Thank you for Aaron Mudd’s article Aug. 2 about Akisha Townsend Eaton’s efforts to express her concerns about the Warren County Equity Scorecard (detailed in the June 22 edition of the Daily News) to the school board.

Just 17 percent of black students achieved a proficient or better score on the high school K-Prep math exam, as compared to 46 percent of white students. There is a wide gap in reading and math at the elementary levels, too. Public schools exist to educate all our children. When our school system is failing any segment of our kids, it is failing our entire community.

More than half the white students and more than three-fourths of black students failed to achieve a proficient score on this exam, yet their superintendent was recently given an “exemplary” evaluation by the school board (Daily News, June 20). How is this possible?

This same school board cut Ms. Eaton’s comments off after three minutes at their June meeting.

The policy limits public comments by any speaker to three minutes with 15 minutes total allowed. It doesn’t matter that only one speaker registered that night. At the July meeting, Ms. Eaton recommended a policy amendment to allow a grace period of up to five minutes when fewer than five speakers have registered.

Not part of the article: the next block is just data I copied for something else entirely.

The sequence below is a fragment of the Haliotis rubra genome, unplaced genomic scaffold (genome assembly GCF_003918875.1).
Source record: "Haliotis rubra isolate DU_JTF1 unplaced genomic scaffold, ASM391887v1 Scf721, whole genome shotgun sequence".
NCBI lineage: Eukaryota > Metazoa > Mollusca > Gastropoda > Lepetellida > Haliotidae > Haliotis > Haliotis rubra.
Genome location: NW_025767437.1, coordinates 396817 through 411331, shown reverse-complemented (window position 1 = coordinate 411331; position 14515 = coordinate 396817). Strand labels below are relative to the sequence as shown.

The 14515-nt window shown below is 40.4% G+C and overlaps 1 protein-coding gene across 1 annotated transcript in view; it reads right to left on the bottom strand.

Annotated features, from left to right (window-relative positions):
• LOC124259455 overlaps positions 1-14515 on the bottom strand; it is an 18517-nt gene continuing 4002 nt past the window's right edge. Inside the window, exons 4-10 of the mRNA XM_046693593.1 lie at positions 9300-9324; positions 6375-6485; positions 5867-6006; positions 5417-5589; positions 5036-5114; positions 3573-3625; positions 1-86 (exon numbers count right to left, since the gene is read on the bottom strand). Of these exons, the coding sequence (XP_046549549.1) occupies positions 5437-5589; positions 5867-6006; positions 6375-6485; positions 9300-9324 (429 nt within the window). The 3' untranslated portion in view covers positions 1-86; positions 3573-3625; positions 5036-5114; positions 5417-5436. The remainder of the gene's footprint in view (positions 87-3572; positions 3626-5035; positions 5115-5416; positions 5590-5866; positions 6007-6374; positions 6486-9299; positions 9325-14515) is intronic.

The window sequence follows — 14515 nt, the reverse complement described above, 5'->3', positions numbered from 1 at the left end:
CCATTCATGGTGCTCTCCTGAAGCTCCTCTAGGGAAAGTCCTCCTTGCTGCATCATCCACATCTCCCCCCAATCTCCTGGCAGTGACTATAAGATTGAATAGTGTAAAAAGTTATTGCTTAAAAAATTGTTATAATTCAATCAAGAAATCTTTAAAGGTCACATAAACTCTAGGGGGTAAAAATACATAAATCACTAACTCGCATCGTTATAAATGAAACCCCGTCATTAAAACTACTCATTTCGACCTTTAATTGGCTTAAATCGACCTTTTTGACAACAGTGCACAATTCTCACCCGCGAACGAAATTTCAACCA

The school board voted against this modest proposal 4-1. While Mudd’s article stated that Gary Chaffin was the only member to vote in favor, he did not name those voting against – Kerry Young, Amy Duvall, Lloyd Williford and Kevin Jackson.

Ms. Eaton has been disrespected and silenced by the Warren County School Board and her emails to the administration have been ignored.

I would like to thank her for raising the issue and demanding better.

The next school board meeting is Thursday, Aug. 15 at 7 p.m. at South Warren High School.

Rita Crabtree

Bowling Green


(1) comment

Le Ecrivain

The superintendents job is to keep Rich Pond rocking the metrics on everything so big new houses keep going up and he's rocking... All those property tax dollars go into the school coffers! One public school has to be so good that charter schools don't get the backing of the rich people. The rest is set dressing.

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